Increasing Adaptation and Resilience of Natural Resources Users and Community Stakeholders of Corozal Bay Wildlife Sanctuary to Predicted Climate Change Impacts.
Increasing Adaptation and Resilience of Natural Resources Users and Community Stakeholders of Corozal Bay Wildlife Sanctuary to Predicted Climate Change Impacts.
Corozal Bay Wildlife Sanctuary is considered an eco-regional priority site within the Mesoamerican reef. The large, transboundary, estuarine system has a high degree of natural resource integrity, with large expanses of mangroves and seagrass providing important ecosystem services to the adjacent coastal communities. However, the area is also identified as at the highest national risk of climate change impacts, with more frequent heat waves and droughts, less predictable, more intense rainfall leading to increased flooding, and rising sea levels with associated saline intrusion. This, in a district with the highest rate of poverty increase and heavy reliance on climate-dependent agriculture and fishing, makes three of these communities - Sarteneja, Chunox and Copper Bank - among the most vulnerable in Belize. Community consultations in all three communities have demonstrated that 100% of the participants surveyed (n=67, including community leaders, small farmers, fishermen, tour guides, women, teachers and students,) consider that neither they nor their communities are prepared for climate change and the significant impacts it is predicted to have on the area, its natural resources and community livelihoods.
This project, developed by the community-based Sarteneja Alliance for Conservation and Development (SACD) following a series of community consultations, focuses on strengthening management interventions for climate change adaptation for Corozal Bay Wildlife Sanctuary and its primary stakeholder communities, building awareness in Sarteneja, Chunox and Copper Bank of the value of the Wildlife Sanctuary and its coastal mangroves in protecting and assisting the communities in adapting to climate change. It also focuses on the critical need to assist communities and those community sectors identified as most at risk to take their first steps towards adaptation, increasing community resilience and decreasing community vulnerability. This is to be achieved through 1) building climate change resilience in the highly vulnerable, local artisanal fishing industry; 2) increasing awareness of climate change, its predicted impacts and potential adaptation mechanisms in these communities, with the associated development of participatory community adaptation plans.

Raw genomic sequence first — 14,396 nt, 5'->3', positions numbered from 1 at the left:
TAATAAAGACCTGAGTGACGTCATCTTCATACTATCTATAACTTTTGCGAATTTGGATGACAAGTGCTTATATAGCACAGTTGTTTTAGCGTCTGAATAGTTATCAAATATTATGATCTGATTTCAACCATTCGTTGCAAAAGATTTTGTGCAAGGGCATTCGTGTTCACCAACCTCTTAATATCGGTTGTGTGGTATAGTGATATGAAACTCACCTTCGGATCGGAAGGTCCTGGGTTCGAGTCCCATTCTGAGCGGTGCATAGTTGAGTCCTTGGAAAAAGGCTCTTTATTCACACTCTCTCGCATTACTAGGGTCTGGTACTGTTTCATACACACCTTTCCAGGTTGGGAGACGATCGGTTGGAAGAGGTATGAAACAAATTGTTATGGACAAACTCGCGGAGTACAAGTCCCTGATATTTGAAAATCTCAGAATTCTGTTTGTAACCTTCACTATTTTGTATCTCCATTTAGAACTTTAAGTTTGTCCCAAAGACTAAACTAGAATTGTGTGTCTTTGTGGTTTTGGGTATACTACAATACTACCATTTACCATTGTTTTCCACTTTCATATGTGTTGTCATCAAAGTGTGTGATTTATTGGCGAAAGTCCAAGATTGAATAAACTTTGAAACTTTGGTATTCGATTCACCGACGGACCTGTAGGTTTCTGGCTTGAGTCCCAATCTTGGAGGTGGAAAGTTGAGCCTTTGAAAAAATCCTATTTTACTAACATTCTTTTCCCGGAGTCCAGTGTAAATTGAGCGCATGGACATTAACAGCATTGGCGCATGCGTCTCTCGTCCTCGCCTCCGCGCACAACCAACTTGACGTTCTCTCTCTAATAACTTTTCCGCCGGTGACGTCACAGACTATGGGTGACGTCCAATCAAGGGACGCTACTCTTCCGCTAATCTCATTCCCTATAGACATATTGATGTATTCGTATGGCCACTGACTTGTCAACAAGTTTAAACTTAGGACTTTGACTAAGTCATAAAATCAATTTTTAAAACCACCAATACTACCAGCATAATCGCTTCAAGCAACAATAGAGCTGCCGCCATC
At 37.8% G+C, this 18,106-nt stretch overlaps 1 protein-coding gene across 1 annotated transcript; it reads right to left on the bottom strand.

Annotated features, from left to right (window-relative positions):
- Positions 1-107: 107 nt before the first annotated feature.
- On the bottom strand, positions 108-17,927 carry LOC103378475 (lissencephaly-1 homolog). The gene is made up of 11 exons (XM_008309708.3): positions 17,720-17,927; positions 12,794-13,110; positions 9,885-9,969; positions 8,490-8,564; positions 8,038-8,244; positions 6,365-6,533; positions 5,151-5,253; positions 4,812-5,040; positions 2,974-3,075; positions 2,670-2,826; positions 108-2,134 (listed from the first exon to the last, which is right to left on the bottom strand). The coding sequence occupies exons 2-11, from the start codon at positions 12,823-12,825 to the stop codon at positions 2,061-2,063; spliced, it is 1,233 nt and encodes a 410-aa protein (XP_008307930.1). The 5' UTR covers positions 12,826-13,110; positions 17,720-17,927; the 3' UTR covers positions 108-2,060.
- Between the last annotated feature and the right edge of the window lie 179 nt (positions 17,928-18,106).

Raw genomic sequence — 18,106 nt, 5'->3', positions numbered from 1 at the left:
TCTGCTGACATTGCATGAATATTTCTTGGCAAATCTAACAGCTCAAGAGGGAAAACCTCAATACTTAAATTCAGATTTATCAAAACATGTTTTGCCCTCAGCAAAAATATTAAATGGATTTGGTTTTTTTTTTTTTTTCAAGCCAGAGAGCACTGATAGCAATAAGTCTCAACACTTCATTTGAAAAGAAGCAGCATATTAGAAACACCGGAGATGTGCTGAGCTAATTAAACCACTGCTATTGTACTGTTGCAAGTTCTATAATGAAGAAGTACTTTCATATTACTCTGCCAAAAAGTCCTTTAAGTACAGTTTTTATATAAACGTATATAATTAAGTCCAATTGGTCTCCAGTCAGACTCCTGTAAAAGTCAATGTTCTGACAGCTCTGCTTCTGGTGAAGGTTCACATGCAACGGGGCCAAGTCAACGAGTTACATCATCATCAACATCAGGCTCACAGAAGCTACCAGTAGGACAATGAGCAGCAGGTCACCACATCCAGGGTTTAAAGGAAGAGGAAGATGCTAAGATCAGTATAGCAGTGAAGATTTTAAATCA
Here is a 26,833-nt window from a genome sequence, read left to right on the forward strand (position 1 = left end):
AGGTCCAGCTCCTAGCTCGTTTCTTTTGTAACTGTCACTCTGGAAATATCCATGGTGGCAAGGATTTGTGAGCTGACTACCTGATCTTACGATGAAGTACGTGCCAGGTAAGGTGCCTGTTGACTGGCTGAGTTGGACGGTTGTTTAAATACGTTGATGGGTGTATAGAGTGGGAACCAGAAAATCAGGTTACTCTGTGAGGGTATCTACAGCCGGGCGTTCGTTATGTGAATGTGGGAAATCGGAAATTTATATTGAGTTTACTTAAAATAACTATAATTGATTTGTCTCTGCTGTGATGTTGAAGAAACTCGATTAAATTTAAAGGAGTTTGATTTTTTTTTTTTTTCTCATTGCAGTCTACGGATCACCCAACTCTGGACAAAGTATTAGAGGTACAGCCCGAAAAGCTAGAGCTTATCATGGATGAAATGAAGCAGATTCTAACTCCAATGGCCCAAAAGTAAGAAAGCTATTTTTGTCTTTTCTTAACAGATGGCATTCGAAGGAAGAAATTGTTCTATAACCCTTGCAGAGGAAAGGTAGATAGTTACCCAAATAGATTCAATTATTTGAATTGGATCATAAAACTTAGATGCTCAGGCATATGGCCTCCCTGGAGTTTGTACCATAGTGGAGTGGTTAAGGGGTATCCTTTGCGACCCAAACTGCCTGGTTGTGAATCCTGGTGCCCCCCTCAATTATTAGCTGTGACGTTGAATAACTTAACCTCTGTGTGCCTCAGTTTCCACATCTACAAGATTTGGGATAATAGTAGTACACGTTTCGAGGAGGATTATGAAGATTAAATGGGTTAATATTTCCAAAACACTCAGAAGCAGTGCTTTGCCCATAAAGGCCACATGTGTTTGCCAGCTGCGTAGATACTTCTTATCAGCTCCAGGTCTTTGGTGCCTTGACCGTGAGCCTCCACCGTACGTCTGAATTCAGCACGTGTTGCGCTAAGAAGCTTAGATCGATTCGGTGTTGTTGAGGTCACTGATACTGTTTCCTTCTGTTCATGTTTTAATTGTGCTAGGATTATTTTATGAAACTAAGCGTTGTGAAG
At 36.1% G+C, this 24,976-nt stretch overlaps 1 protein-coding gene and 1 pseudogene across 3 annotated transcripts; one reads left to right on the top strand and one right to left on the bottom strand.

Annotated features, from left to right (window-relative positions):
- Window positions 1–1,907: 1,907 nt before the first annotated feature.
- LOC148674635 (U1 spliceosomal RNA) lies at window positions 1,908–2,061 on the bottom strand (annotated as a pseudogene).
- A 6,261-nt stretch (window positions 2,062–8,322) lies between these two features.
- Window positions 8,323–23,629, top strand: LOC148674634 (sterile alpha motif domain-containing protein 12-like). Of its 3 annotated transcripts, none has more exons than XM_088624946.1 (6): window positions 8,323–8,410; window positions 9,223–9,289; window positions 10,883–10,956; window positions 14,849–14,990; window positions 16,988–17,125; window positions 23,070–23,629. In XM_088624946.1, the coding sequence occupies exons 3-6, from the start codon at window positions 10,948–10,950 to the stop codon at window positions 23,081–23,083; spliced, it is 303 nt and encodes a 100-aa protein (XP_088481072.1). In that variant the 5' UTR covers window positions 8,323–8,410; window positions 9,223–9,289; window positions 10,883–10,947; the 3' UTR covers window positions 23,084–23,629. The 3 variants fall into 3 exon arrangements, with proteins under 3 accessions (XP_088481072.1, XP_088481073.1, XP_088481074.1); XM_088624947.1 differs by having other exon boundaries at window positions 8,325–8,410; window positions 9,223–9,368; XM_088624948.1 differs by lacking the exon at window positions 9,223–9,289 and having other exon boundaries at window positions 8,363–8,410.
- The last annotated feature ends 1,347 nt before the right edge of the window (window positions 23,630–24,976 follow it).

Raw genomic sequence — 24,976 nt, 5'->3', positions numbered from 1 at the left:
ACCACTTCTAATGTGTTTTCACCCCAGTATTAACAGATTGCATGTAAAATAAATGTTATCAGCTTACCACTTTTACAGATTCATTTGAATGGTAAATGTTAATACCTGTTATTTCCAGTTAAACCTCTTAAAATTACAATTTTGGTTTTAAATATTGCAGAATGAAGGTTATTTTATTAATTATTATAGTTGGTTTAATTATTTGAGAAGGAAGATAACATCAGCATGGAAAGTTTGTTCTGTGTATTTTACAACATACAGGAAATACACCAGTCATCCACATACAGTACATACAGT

The project benefits from collaboration with the National Climate Change Office, the Faculty of Science and Technology of the University of Belize, El Colegio de la Frontera Sur (Quintana Roo), the Belize Fisheries Department and Wildtracks – these organizations will be providing capacity building and training support for project activities.
 
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Project Snapshot

Grantee:
Sarteneja Alliance for Conservation and Development
Country:
Belize
Area Of Work:
Climate Change Mitigation
Grant Amount:
US$ 39,829.50
Co-Financing Cash:
US$ 15,575.56
Co-Financing in-Kind:
US$ 39,952.90
Project Number:
BZE/SIDS-CBA/14/02
Status:
Satisfactorily Completed
Project Characteristics and Results
Gender Focus
In Sarteneja, in particular, the women play a key role in the community, with the majority of men being active fishermen, away from the community during much of the year. Whilst not providing financial input to their families, the women are the fabric that holds the community together. There are an increasing number of community organizations, including the Sarteneja Homestay Group, an initiative of SACD and fishermen’s wives, and Las Sartenejeñas Cooperative, which seek to empower women, and provide them with greater earning potential, to reduce household reliance on the income from fishing.
Capacity - Building Component
Objective Two focuses on preparing the three north-east communities for the predicted climate change impacts. Consultations have demonstrated that the current level of knowledge and planning is virtually non-existent within the communities, with village leaders don’t have access to the information required to make long term decisions.
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Grantee Contact

Mr. Joel Verde
Phone: 501 614 8244
Email: sacdsarteneja@gmail.com
 

Address

North Front Street, Sarteneja Village
Corozal District , +501

SGP Country office contact

Mr. Leonel Requena
Phone:
(501) 822-2462
Email:

Address

UNDP Belize,3rd Floor, Lawrence Nicholas Building Complex ,P.O. Box 53,South Ring Road,
Belmopan, Central America